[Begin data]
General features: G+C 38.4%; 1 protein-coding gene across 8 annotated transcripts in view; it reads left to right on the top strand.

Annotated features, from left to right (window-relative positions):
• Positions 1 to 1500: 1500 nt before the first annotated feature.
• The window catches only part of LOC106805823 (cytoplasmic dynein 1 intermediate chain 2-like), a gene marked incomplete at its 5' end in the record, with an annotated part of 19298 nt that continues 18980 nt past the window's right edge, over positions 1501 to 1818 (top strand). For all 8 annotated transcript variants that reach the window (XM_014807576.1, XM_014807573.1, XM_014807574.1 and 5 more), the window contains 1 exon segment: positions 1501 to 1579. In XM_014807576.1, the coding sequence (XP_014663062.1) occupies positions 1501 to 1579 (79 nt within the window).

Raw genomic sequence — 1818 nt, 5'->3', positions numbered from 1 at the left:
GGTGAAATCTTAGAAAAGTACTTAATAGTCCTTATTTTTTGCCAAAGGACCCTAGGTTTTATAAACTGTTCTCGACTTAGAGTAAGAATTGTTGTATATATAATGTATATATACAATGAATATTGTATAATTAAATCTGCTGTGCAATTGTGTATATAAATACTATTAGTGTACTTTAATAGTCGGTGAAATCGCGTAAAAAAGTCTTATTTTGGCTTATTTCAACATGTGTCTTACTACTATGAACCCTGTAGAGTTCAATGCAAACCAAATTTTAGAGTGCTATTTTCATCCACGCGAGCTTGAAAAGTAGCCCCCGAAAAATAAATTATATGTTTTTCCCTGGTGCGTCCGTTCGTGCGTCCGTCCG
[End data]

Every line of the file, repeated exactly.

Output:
General features: G+C 38.4%; 1 protein-coding gene across 8 annotated transcripts in view; it reads left to right on the top strand.

Annotated features, from left to right (window-relative positions):
• Positions 1 to 1500: 1500 nt before the first annotated feature.
• The window catches only part of LOC106805823 (cytoplasmic dynein 1 intermediate chain 2-like), a gene marked incomplete at its 5' end in the record, with an annotated part of 19298 nt that continues 18980 nt past the window's right edge, over positions 1501 to 1818 (top strand). For all 8 annotated transcript variants that reach the window (XM_014807576.1, XM_014807573.1, XM_014807574.1 and 5 more), the window contains 1 exon segment: positions 1501 to 1579. In XM_014807576.1, the coding sequence (XP_014663062.1) occupies positions 1501 to 1579 (79 nt within the window).

Raw genomic sequence — 1818 nt, 5'->3', positions numbered from 1 at the left:
GGTGAAATCTTAGAAAAGTACTTAATAGTCCTTATTTTTTGCCAAAGGACCCTAGGTTTTATAAACTGTTCTCGACTTAGAGTAAGAATTGTTGTATATATAATGTATATATACAATGAATATTGTATAATTAAATCTGCTGTGCAATTGTGTATATAAATACTATTAGTGTACTTTAATAGTCGGTGAAATCGCGTAAAAAAGTCTTATTTTGGCTTATTTCAACATGTGTCTTACTACTATGAACCCTGTAGAGTTCAATGCAAACCAAATTTTAGAGTGCTATTTTCATCCACGCGAGCTTGAAAAGTAGCCCCCGAAAAATAAATTATATGTTTTTCCCTGGTGCGTCCGTTCGTGCGTCCGTCCG